The Washington State Patrol is required to provide standards in rule for the certification, installation, repair, maintenance, monitoring, inspection, and removal of ignition interlock devices. Among other requirements, ignition interlock devices must employ fuel cell technology; however, companies using noncompliant devices in 2010 were given a five-year extension to meet this requirement. An ignition interlock device must generally be calibrated to prevent the motor vehicle from being started when the breath sample provided has an alcohol concentration of 0.025 or more.
If the ignition interlock restriction follows a conviction for an impaired driving offense, the period of restriction lasts one year, five years, or 10 years, depending on the number of prior offenses, and begins after any period of driver's license suspension. The DOL will not remove a restriction associated with a deferred prosecution or conviction until it receives a declaration from the ignition interlock vendor certifying that the 180 days leading up to the removal have been free of certain specified incidents including:
any attempt to start the vehicle with a BAC of 0.04 or more;
failure to take any random test;
failure to pass any random retest with a BAC of 0.025 or lower; or
failure of the person to appear at the ignition interlock device vendor when required for maintenance, repair, calibration, monitoring, inspection, or replacement of the device.
A person who is restricted to the use of a vehicle equipped with an ignition interlock device is guilty of a gross misdemeanor if he or she takes certain action to circumvent the ignition interlock device, including, but not limited to, tampering with the device by modifying, detaching, disconnecting, or otherwise disabling it to allow the restricted driver to operate the vehicle. It is also a gross misdemeanor for a restricted person to drive a vehicle that is not equipped with a functioning ignition interlock device.
An ignition interlock user must pay the cost of installing, removing, and leasing the ignition interlock device, unless the ignition interlock company waives costs or the person is indigent. In addition, the user must pay a monthly $20 fee for deposit into the Ignition Interlock Device Revolving Account.
Emergency Cost Recovery.
A person whose intoxication causes an incident resulting in an appropriate emergency response by a public agency and who, in connection with the incident, has been found guilty of or received a deferred prosecution for a specified offense, is liable for the expense of the emergency response. In qualifying cases, the prosecution may present to the court information setting forth the expenses incurred by the responding public agency. If the court finds the expenses reasonable, it must order the defendant to reimburse the public agency for the cost of responding. The defendant's liability for the expense of an emergency response cannot exceed $2,500 per incident.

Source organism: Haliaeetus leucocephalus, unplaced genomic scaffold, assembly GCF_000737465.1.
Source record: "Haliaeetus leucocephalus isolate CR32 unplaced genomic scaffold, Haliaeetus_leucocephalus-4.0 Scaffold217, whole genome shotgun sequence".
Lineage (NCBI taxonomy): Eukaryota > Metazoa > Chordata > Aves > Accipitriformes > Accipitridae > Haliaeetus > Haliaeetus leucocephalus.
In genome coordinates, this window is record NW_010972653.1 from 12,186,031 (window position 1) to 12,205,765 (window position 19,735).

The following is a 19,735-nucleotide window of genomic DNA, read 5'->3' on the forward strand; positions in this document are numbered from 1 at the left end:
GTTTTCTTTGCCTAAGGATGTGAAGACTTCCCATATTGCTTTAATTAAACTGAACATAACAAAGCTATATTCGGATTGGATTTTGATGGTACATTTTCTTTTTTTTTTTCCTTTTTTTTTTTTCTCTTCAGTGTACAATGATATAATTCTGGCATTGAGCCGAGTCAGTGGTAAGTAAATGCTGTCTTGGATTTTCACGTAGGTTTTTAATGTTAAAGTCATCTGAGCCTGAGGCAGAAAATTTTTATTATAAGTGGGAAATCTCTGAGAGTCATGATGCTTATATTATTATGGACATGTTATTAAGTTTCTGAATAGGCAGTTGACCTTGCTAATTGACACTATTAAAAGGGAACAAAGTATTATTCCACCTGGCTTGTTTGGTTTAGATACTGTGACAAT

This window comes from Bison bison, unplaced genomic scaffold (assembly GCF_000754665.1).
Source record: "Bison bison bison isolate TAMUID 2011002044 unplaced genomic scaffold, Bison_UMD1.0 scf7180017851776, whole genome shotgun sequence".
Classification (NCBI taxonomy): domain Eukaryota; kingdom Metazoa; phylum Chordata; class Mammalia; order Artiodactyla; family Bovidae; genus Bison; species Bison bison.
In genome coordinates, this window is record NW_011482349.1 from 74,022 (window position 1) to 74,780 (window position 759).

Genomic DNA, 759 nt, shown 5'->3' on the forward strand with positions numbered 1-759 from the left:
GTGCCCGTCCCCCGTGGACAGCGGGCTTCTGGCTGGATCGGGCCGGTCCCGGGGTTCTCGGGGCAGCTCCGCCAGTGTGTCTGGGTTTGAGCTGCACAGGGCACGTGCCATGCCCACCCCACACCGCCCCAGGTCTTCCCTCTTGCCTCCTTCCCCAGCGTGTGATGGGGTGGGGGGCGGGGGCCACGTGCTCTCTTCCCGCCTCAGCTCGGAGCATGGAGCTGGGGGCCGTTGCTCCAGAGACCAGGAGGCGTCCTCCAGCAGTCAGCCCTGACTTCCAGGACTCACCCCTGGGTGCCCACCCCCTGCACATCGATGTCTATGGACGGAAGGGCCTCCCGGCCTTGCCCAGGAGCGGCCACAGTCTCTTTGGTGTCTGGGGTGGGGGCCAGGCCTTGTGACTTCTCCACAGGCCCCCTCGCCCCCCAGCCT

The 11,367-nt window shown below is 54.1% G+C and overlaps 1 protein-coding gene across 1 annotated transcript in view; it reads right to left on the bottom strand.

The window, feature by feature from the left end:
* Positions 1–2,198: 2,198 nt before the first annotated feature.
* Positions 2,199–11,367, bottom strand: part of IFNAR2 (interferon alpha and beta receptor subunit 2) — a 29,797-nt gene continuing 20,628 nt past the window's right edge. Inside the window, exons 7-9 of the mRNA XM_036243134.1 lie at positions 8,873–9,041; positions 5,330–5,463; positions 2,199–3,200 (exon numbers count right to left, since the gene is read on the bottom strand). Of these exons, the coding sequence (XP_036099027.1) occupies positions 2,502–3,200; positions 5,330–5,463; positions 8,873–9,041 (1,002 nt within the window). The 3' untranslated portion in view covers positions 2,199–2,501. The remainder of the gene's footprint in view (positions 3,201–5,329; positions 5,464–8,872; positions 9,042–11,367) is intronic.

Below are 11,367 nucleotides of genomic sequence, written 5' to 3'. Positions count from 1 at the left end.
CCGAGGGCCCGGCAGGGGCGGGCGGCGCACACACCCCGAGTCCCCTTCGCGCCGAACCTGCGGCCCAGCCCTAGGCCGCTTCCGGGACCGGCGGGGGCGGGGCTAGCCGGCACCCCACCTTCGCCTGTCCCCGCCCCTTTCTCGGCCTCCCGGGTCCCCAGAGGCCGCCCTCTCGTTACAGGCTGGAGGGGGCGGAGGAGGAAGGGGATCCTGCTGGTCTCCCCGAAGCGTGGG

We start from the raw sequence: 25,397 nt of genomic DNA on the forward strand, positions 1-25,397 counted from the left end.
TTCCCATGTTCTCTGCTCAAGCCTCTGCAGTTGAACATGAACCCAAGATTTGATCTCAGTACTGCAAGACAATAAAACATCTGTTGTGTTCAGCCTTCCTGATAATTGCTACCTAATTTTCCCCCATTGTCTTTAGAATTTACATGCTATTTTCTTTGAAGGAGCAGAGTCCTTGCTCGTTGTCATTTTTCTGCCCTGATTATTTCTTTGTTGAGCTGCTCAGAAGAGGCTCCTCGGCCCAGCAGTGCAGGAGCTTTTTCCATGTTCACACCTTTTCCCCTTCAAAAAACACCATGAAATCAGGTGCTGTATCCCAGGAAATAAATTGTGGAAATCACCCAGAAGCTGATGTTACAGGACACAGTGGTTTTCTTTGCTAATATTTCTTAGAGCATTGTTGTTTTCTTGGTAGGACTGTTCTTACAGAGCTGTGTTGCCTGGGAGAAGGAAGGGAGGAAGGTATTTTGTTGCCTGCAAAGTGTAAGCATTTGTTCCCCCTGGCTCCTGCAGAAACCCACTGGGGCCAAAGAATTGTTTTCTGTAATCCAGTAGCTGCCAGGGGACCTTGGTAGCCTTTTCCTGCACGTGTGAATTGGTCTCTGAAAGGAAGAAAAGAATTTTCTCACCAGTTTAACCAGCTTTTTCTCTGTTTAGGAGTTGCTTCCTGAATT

The offenses eligible for emergency cost recovery are:
operating an aircraft under the influence of intoxicants or drugs;
use of a vessel while under the influence of alcohol or drugs;
Vehicular Homicide-DUI; and
Summary of Second Substitute Bill:
A series of changes are made to statutory provisions related to impaired driving.
Penalties for Nonfelony DUI and PC Offenses.
With respect to a first impaired driving offense, it is within the court's discretion to suspend or convert the mandatory minimum sentence and impose the alternative penalties. The court need not make a finding that the mandatory minimum sentence will impose a substantial risk to the offender's physical or mental well-being. For second and third offenses, it is reiterated that the mandatory minimum sentence may be suspended or converted, and the alternative provisions imposed, only if the court makes a finding of substantial risk to the offender's physical or mental well-being. The alternative penalties are modified to: (1) remove jail time; and (2) provide that, for a second offense, the alternative penalty is either a minimum of 180 days of EHM or 120 days of 24/7 Sobriety Program monitoring; and, for a third offense, the alternative penalty is 360 days of either EHM or 24/7 Sobriety Program monitoring.
References are changed from "alcoholism" and "alcohol or drug dependency" to "substance use disorder" in the provisions relating to criminal penalties and drivers licensing consequences for impaired driving offenses.
Sentencing Enhancements and Additional Penalties for Minor Passengers.
Felony impaired driving offense sentencing enhancements for minor passengers under the age of 16 years are consecutive to other minor child enhancements (in addition to being consecutive to other sentencing provisions). Minor passenger enhancements in nonfelony DUI and PC sentences apply for each minor passenger under the age of 16 years. Additional imprisonment time must be served consecutively for each minor passenger.